I first heard of Calaveras several years ago from a guy I met while climbing at Phantom Spires. He raved about the size and quality of the granite, peaceful camping along the Mokelumne River and lack of people. But it was Fred Beckey's book that really hooked me. I gave my wife a copy of it for Valentine's Day (yup, I'm smooth as sandpaper) and was promptly accused of self-gifting. Oh well, I guess that means we're even for the Learn-to-Speak Spanish CDs she gave me for my birthday the other year (I already spoke Spanish).
In his book Fred profiles Sands of Time, an incredible 5.9+ line up the prominent hour glass feature in the center of Calaveras Dome. It had a bit of everything - hands, fingers, offwidth, squeeze, thin face - and I couldn't wait to get on it!
We arrived on Saturday and decided to warm up on Old Smokey, a 9-pitch 5.9 on the far right side of Cal Dome.
The first four pitches were stellar! Unfortunately, the quality of the climb deteriorated rapidly at this point and I don't think the pitches above get much traffic. I was basically wiping the grit/gunk off my shoes with each step...which added some spice to the climb!
Through the roof system, up a very dirty chimney and a bushy gully (definitely adventure climbing territory!), we reached the big dead tree at the top of the route.
Feeling warmed up and acclimated to the climbing at Cal Dome, we set our sights on Sands of Time for the next day. In our excitement we completely missed the approach trail and ended up bushwacking our way up a gully to the base of the wall, trying desperately to avoid the poison oak that guarded the cliff. We found the start and eagerly jumped on it.
Pitch 1 got the blood pumping for sure! It was strenuous climbing with an awkward offwidth section leading to some great jams and stemming. Geoff did a terrific job leading and I was sweating profusely when I reached the belay. P2 was my lead and it didn't let up...
The roof had an undercling and a crack to the left, both of which were caked in moss! My jams held however and it went easier than I expected. A wasp nest somewhere on the ramp leading up to the tree provided another interesting obstacle but I was soon in the clear. After that, Geoff led a short P3, traversing right and around a big block crossing the neck of the hour glass. And then it was back to me. There was a gnarly looking 5.7 squeeze or (supposedly) a 5.9 crack further out on the face. Beckey recommends the crack, so I traversed right onto the face...and made a big mistake.
If there was a 5.9 crack on the face, I didn't find it (maybe its that flake I'm holding in the picture). Anyway, I kept traversing right and up, looking for the crack and thinking the slab didn't look too bad... Soon enough I found myself about 40 feet right of the belay when the wall went blank. To make matters worse, I was at least 10 feet above my last piece of pro (which wasn't a great piece). I glanced down and left...reversing seemed pretty ugly. I looked up...and saw a massive chicken-head about 15 feet above me (salvation!) but nothing in between (f*ck!) The slab was steep and looked totally smooth, interrupted only for a brief section by a tiny vertical dike. My feet were on tenuous dimples in the wall and my calves were pumping. I kept running my fingers over the small dike, trying to find sufficient purchase and figure out how to position myself to side-pull on it without blowing off. I think I was frozen there for about 20 minutes, silently contemplating the sequence of moves to get to the chicken head. Finally I saw it come together - at least well enough to give it a go - three or four very thin moves followed by a lunge and my left hand gripped the chicken head! From there it was a straighforward line up the face and a groove to the base of an incredible finger crack - the pièce de résistance of the route.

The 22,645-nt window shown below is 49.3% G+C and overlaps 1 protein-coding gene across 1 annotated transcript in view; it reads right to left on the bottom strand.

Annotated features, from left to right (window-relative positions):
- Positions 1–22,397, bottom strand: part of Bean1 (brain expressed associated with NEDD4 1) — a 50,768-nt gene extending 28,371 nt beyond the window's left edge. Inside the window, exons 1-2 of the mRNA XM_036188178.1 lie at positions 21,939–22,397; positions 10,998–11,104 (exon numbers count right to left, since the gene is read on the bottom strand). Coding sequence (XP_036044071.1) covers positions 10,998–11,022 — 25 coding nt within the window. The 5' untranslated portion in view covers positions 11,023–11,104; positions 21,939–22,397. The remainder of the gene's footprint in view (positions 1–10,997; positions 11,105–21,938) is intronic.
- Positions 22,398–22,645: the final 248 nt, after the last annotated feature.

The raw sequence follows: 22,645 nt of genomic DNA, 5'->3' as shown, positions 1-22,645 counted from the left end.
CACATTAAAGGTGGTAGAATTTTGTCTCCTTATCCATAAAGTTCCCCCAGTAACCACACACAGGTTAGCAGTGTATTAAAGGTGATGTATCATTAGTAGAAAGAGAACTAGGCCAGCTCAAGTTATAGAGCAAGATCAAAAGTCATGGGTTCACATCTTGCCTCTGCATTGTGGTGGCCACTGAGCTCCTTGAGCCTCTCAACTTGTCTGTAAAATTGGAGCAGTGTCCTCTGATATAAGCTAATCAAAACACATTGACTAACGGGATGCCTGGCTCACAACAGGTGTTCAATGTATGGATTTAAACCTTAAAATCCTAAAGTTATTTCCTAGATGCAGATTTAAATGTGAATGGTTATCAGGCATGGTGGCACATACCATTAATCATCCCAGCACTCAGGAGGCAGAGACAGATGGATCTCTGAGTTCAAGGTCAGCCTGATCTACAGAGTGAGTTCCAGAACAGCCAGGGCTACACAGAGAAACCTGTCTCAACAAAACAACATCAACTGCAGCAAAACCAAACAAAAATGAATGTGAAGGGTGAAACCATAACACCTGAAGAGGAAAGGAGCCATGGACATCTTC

Another pitch and we were at 12 0'clock ledge, the top of the hour glass. After pausing for lunch on the ledge, we decided that we weren't ready to descend. So we tacked on the Tibetan Towers - two pitches of fun but dirty climbing up the right side of a pair of massive flakes above the hour glass.
We reached the top of the towers and at this point the day was getting on and the climbing above looked less fun and more run out. And the risk of rapping down an unfamiliar line in the dark was not one that we wanted to take. So we dropped down the Silk Road (~7 or so double-rope rappels), grinning the whole way from an awesome day of climbing!
We wrapped up the trip the following day across the river at Hammer Dome. Gemini Cracks is a really fun 3-pitch 5.9 that ends with a superb finger-crack.
With that, it was time to go...Gemini was a solid way to wrap up the trip and I'd highly recommend it (though the start was a bit tricky to find).
We were stoked to have explored a new area and done some excellent climbs. I'd summarize climbing at Cal Dome as stellar though unpolished granite, with definite rough edges, some thin pro, quite clean down low but getting progressively dirtier and becoming adventure climbing as you ascend. And very lightly traffic-ed: we saw one other party on our first day and nobody else the rest of the weekend...unbelievable! We imagined this might have been what Yosemite was like long, long ago...
We're already plotting next year's adventure for Bros Trip 4. September can't come soon enough!